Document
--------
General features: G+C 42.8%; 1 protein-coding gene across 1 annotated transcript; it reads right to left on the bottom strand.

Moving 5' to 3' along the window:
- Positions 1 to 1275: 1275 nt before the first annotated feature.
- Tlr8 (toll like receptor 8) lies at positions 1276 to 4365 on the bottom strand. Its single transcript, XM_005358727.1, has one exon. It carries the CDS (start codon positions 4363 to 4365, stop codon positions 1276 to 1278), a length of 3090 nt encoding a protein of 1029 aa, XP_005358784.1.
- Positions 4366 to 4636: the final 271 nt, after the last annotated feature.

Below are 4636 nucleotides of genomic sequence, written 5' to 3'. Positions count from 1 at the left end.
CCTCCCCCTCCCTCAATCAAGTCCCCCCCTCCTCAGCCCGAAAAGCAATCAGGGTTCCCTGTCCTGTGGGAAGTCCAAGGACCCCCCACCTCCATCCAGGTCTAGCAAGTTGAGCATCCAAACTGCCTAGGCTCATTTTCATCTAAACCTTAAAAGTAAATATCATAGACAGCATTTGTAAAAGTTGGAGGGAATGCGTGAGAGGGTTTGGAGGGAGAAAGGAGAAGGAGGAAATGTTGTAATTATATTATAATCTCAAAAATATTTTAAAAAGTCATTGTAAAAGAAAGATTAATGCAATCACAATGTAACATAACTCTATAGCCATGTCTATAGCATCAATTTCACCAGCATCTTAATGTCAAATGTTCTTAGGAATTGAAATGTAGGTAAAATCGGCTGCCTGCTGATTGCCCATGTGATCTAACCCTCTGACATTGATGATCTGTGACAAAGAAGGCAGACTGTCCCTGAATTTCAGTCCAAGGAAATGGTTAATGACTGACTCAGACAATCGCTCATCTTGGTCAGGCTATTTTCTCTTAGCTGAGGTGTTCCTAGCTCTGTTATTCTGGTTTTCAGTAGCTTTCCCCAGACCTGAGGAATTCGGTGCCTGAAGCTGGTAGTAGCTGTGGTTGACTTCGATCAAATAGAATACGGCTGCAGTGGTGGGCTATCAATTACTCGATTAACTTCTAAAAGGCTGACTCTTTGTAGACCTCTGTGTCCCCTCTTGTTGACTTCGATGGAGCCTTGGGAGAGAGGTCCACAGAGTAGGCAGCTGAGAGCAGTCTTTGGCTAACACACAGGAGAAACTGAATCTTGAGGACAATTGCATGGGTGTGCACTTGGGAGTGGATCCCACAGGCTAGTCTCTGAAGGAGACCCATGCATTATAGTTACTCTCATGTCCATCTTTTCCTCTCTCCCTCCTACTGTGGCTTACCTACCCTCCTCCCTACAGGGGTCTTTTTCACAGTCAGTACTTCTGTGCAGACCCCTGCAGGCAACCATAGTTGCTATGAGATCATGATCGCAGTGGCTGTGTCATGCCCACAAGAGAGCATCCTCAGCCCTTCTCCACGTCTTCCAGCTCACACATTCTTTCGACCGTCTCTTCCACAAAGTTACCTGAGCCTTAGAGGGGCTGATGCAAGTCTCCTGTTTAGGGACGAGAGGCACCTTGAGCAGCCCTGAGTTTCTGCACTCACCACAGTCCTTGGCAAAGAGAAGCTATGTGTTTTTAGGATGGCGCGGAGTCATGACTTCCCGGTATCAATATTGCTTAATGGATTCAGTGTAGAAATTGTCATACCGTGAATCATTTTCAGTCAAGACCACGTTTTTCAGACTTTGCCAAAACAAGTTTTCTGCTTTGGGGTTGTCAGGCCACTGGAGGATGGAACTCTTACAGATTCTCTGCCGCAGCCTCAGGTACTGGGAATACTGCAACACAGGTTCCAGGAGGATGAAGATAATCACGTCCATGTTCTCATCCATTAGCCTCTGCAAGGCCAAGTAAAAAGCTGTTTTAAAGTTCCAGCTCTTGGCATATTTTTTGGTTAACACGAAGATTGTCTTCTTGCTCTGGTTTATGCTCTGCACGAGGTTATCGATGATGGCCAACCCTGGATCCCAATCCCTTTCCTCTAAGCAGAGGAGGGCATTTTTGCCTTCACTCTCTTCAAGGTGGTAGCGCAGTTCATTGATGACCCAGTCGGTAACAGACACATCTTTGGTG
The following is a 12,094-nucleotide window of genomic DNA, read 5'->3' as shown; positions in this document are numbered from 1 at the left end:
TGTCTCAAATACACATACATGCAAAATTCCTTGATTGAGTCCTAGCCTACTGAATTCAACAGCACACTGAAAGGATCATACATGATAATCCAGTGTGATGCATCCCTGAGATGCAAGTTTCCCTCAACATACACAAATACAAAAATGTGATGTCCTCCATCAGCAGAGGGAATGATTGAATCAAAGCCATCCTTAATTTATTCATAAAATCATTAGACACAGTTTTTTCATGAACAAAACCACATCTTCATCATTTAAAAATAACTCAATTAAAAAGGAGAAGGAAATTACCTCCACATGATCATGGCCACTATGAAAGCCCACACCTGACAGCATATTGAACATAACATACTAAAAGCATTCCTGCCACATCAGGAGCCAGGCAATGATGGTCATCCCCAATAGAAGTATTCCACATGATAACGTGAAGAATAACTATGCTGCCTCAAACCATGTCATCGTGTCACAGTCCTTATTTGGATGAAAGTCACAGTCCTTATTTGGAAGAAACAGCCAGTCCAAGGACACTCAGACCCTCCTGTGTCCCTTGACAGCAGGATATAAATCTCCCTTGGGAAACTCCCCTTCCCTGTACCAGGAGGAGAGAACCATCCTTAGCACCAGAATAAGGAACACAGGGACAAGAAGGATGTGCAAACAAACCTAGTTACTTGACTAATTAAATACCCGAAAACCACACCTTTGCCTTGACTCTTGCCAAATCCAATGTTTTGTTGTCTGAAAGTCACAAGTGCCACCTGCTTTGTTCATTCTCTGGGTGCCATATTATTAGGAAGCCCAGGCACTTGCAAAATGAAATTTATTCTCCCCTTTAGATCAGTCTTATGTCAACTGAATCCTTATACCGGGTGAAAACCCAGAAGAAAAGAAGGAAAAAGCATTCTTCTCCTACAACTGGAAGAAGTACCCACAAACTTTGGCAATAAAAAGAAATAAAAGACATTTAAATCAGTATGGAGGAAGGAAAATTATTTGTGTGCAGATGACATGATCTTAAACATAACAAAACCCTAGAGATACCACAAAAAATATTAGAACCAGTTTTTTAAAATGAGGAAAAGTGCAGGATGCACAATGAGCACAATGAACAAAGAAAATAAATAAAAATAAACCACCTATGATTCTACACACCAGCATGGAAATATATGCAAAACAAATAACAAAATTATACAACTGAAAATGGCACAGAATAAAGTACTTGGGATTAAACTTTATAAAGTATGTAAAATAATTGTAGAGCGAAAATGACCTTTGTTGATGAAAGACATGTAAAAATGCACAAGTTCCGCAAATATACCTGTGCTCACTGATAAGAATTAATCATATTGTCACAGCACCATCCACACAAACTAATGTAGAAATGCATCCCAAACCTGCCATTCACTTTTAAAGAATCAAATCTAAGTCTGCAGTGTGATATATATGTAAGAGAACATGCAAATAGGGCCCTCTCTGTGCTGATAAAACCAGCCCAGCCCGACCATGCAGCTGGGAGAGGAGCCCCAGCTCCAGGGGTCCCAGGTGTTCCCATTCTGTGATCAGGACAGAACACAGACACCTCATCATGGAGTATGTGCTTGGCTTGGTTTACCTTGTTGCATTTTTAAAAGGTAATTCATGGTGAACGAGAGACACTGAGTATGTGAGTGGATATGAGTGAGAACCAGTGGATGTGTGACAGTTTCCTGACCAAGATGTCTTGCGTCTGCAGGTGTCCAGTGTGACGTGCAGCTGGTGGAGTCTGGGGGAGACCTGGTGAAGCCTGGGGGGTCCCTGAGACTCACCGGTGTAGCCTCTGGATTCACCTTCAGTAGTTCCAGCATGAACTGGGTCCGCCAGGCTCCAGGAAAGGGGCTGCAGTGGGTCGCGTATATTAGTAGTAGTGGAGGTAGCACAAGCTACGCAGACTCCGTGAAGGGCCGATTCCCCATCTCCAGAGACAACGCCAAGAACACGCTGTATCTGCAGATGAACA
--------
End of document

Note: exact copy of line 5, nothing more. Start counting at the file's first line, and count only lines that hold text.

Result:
- Positions 4366 to 4636: the final 271 nt, after the last annotated feature.